When the Securities and Exchange Commission recently charged three former senior executives of IndyMac Bancorp with securities fraud for “misleading investors,” two fundamental questions immediately arose in investor relations and strategic public relations circles: Did they have professional IR/PR counsel when communicating with investors?
Contrary to popular and misguided belief, the professional practice of investor and strategic public relations isn’t about painting rosy pictures, making things appear better than they really are, or coloring fact. Rather, best-practice counsel condones transparency, clarity, and timely, factual representation of corporate news–good or bad.
The corporate executives at IndyMac are accused of making false and misleading disclosures about their company at a time when its financial condition was rapidly deteriorating. Perhaps in time, we’ll learn if they were counseled by IR/PR pros or not.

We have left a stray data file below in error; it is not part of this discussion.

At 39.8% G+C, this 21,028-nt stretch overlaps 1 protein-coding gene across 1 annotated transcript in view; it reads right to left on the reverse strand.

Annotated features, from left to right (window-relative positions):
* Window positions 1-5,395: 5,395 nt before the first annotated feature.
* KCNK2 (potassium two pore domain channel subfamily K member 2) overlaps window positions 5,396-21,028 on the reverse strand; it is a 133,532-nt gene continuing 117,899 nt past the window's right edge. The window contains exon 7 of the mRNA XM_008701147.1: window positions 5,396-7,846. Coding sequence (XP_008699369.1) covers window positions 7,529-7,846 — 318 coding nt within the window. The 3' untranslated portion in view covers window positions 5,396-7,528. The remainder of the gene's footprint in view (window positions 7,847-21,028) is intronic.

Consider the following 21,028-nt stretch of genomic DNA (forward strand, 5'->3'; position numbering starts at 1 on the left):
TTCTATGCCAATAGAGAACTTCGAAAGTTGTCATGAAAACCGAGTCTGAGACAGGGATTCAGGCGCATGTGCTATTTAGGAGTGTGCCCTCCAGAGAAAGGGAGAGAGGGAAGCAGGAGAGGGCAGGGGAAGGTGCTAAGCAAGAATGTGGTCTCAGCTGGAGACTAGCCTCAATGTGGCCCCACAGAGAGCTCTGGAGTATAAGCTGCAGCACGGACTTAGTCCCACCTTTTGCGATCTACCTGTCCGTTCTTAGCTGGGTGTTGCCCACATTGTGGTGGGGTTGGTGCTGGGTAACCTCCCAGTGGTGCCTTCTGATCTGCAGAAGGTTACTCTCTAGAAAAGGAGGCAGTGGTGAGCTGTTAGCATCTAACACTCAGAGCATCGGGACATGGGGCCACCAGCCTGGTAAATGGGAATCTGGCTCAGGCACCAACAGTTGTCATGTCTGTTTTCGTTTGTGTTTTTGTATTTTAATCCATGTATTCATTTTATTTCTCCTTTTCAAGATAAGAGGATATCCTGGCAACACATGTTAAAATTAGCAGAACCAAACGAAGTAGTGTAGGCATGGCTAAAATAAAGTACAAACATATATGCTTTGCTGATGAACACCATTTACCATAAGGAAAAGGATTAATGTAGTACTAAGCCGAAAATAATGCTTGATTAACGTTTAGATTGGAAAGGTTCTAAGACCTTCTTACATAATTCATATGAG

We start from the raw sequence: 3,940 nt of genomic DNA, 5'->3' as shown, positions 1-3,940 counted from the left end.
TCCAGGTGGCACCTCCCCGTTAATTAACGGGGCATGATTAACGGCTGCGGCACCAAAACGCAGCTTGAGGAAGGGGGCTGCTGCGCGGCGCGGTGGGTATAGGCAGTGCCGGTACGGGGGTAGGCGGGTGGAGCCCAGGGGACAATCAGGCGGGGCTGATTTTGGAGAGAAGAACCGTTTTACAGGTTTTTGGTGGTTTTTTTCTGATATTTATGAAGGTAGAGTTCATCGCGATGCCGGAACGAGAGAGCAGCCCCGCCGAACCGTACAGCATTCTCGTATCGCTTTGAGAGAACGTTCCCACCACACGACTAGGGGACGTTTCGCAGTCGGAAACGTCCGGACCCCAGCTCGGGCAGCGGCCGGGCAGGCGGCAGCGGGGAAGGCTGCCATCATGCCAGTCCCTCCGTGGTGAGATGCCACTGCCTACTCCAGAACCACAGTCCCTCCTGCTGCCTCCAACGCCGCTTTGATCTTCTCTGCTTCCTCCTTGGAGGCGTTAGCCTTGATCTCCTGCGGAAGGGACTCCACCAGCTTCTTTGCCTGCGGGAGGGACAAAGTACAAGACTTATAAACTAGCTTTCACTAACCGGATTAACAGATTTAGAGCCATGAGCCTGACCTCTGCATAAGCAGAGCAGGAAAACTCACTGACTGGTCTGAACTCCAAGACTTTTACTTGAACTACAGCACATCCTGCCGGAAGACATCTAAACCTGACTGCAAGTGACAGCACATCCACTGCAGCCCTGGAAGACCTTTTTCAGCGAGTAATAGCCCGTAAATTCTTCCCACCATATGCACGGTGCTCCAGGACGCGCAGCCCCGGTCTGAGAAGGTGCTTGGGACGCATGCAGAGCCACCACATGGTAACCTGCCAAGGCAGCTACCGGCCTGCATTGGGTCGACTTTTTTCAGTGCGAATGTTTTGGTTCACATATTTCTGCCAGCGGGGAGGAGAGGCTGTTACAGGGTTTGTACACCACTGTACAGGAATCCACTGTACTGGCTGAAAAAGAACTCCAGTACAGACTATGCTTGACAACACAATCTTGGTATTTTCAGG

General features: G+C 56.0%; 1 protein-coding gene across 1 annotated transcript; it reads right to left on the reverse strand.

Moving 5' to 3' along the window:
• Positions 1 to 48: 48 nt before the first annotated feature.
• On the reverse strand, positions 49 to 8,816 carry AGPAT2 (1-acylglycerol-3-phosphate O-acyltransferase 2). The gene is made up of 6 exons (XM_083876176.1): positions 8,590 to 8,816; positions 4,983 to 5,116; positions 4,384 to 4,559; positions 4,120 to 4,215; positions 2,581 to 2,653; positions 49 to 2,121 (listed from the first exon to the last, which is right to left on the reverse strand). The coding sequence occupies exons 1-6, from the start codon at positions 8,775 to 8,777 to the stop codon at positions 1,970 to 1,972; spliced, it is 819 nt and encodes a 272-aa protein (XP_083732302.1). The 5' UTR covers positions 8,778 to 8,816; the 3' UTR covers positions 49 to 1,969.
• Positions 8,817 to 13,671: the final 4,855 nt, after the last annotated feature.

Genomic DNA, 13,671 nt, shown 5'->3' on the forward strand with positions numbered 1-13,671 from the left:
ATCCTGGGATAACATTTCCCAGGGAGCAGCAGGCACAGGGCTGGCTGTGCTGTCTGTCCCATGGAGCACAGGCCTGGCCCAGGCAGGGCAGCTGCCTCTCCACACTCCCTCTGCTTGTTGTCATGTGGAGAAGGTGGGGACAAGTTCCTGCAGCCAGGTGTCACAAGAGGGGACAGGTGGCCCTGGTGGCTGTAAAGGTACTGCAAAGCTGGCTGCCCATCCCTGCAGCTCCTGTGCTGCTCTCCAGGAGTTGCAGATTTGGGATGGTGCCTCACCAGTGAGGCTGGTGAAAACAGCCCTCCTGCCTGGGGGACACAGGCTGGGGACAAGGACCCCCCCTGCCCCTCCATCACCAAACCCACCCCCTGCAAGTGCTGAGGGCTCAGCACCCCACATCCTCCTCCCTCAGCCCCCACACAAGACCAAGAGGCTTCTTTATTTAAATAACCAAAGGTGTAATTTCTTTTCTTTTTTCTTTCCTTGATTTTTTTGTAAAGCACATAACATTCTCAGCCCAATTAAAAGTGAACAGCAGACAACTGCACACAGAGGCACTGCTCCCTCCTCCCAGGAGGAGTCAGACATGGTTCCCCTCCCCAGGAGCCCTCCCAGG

As Lorin L. Reisner, deputy director of the SEC’s Division of Enforcement, said in a statement, “Truthful and accurate disclosure to investors is particularly critical during a time of crisis, and the federal securities laws do not become optional when the news is negative.”
We and our fellow professional communications brethren couldn’t agree more with Reisner. These IndyMac Bancorp officers now need legal representation.
Ironically, communications counsel is crucial more than ever, since the fight will continue in the court of public opinion, as the executives look to prove their innocence and reestablish their careers.
To many outsiders, this could sound like a job for a (spin) doctor. The truth is that IR and PR pros, many of whom– yours truly included–began their careers as journalists, abhor the notion of spin, including the word itself. There is no cure-all medicine for managing a crisis. Only solid thinking and communications skills will win the day; certainly not a job for a doctor of spin.
— Roger Pondel, email@example.com